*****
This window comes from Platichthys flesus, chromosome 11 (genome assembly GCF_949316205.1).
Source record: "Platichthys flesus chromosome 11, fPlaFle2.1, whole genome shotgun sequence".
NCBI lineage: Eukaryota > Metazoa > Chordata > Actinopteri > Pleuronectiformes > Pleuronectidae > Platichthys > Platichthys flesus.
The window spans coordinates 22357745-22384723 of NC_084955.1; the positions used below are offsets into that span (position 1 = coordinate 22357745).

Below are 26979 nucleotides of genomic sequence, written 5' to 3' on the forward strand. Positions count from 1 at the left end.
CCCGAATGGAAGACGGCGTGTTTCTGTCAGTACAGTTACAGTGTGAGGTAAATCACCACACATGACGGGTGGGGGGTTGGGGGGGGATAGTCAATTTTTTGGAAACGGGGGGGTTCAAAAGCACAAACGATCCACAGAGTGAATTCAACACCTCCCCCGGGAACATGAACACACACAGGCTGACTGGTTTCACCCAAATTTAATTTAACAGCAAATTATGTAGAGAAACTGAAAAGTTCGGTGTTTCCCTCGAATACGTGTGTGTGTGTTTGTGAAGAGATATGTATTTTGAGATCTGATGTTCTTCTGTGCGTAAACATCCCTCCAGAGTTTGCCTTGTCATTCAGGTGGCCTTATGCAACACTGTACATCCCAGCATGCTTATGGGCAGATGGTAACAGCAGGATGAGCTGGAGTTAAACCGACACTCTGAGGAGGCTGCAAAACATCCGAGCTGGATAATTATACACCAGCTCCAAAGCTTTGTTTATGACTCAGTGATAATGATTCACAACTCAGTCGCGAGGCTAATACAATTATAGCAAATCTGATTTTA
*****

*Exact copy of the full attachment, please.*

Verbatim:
This window comes from Platichthys flesus, chromosome 11 (genome assembly GCF_949316205.1).
Source record: "Platichthys flesus chromosome 11, fPlaFle2.1, whole genome shotgun sequence".
NCBI lineage: Eukaryota > Metazoa > Chordata > Actinopteri > Pleuronectiformes > Pleuronectidae > Platichthys > Platichthys flesus.
The window spans coordinates 22357745-22384723 of NC_084955.1; the positions used below are offsets into that span (position 1 = coordinate 22357745).

Below are 26979 nucleotides of genomic sequence, written 5' to 3' on the forward strand. Positions count from 1 at the left end.
CCCGAATGGAAGACGGCGTGTTTCTGTCAGTACAGTTACAGTGTGAGGTAAATCACCACACATGACGGGTGGGGGGTTGGGGGGGGATAGTCAATTTTTTGGAAACGGGGGGGTTCAAAAGCACAAACGATCCACAGAGTGAATTCAACACCTCCCCCGGGAACATGAACACACACAGGCTGACTGGTTTCACCCAAATTTAATTTAACAGCAAATTATGTAGAGAAACTGAAAAGTTCGGTGTTTCCCTCGAATACGTGTGTGTGTGTTTGTGAAGAGATATGTATTTTGAGATCTGATGTTCTTCTGTGCGTAAACATCCCTCCAGAGTTTGCCTTGTCATTCAGGTGGCCTTATGCAACACTGTACATCCCAGCATGCTTATGGGCAGATGGTAACAGCAGGATGAGCTGGAGTTAAACCGACACTCTGAGGAGGCTGCAAAACATCCGAGCTGGATAATTATACACCAGCTCCAAAGCTTTGTTTATGACTCAGTGATAATGATTCACAACTCAGTCGCGAGGCTAATACAATTATAGCAAATCTGATTTTA